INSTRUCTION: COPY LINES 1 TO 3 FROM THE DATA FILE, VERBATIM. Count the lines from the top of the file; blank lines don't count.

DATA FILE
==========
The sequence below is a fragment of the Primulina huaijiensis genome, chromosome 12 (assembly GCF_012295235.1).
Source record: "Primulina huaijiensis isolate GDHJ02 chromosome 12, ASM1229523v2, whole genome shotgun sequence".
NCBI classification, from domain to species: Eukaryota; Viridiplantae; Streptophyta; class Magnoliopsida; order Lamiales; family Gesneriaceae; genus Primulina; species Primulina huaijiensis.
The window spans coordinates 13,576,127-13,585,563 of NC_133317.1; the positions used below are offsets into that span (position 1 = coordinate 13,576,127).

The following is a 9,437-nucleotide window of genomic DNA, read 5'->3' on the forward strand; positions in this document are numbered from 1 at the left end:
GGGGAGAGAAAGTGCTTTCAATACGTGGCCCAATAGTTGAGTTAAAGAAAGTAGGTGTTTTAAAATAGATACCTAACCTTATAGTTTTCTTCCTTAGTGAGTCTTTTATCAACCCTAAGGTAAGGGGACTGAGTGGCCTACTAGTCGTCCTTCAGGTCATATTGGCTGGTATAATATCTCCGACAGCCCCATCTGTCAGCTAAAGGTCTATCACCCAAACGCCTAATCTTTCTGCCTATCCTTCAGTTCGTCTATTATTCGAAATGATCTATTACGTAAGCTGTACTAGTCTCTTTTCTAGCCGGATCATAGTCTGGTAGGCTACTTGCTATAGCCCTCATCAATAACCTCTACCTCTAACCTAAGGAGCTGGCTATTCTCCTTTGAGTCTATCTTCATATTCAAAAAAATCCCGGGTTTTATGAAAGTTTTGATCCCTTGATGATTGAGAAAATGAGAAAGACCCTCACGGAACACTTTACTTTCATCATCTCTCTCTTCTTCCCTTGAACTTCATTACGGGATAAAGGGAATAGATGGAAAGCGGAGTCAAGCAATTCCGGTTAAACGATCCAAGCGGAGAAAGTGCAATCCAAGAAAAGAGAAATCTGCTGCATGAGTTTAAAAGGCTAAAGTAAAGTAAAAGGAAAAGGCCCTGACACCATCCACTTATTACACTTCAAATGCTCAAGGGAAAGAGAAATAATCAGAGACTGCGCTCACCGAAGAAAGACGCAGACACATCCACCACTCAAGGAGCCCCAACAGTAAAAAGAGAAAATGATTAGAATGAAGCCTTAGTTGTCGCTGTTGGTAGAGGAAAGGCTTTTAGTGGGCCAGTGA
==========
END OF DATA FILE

The sequence below is a fragment of the Primulina huaijiensis genome, chromosome 12 (assembly GCF_012295235.1).
Source record: "Primulina huaijiensis isolate GDHJ02 chromosome 12, ASM1229523v2, whole genome shotgun sequence".
NCBI classification, from domain to species: Eukaryota; Viridiplantae; Streptophyta; class Magnoliopsida; order Lamiales; family Gesneriaceae; genus Primulina; species Primulina huaijiensis.